Tropical Storm Barry swept Louisiana Sunday, heading north as it struck rain and wind. The storm is expected to weaken throughout the day, but authorities have warned of "dangerous and potentially fatal floods" and possible tornadoes.
- Tropical storm and storm surge warnings were in effect on Sunday for the broad bands of Louisiana.
- "Mississippi is [the river] what is lifted and does not pose a threat, "Louisiana Governor John Bel Edwards (D) said at a news briefing. "Every other river represents a threat of flooding."
- Forecasters were expecting Barry's center to move into western central and northern Louisiana throughout the day and then into Arkansas late in the day and Monday .
NEW ORLEANS – Tropical Storm Barry continued to shake Louisiana slowly on Sunday, leading to waves of rain that forecasters predict could lead to dangerous flash floods.
The storm has done less rain than initially expected and is expected to weaken throughout the day. But while Barry was walking slowly through the area, the storm was still a major threat. Flood observers spanned most of Louisiana, as well as Mississippi and Arkansas.
The National Hurricane Center has stated that Barry could drop up to a foot of rain in parts of south and central Louisiana, with a possibility of 20 inches in some areas.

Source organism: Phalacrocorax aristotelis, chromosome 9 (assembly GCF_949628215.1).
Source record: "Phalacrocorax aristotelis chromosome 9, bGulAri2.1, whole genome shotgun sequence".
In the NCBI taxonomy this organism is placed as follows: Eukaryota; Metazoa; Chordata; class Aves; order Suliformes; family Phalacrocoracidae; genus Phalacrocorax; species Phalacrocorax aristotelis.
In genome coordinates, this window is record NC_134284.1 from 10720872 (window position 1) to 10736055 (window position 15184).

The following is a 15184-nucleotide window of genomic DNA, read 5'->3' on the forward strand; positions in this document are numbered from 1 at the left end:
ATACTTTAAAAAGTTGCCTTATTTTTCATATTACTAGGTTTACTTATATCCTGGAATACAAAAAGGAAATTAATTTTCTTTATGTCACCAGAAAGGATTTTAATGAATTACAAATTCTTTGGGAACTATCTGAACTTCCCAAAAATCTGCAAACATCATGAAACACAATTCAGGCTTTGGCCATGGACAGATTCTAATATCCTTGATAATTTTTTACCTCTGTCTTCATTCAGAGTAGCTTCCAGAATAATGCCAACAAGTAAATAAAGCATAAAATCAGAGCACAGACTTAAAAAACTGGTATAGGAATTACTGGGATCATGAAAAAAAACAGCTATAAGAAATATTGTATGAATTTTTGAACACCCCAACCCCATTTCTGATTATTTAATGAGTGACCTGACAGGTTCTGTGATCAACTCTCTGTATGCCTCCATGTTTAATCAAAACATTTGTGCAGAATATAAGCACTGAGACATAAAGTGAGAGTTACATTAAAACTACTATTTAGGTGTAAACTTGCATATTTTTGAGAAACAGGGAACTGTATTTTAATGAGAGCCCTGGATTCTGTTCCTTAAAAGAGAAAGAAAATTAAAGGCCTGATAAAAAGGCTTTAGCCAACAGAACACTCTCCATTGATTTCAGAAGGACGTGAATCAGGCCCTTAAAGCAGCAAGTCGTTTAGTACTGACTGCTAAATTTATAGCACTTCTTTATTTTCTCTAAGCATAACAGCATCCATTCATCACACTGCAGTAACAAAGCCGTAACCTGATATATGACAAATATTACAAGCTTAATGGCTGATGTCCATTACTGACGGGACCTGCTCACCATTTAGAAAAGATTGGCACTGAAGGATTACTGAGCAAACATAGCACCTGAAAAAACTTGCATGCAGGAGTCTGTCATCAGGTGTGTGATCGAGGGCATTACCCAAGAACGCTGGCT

"These rains should result in dangerous and potentially fatal floods," the center said Sunday morning.
A day after landing on the Louisiana coast – thus becoming the first hurricane of the 2019 Atlantic season – Barry was moving north, according to the National Hurricane Center. The center announced Sunday morning that Barry's center "would cross the western part of central and northern Louisiana today, as well as Arkansas tonight and this Monday." He also clarified that the storm would ease under the effect of a tropical depression Sunday.
Even if the storm loses power, its slow trajectory to the north is expected to wreak havoc, with the hurricane center warning of strong storms, floods due to the movement of water to the north. inland and flooding rivers.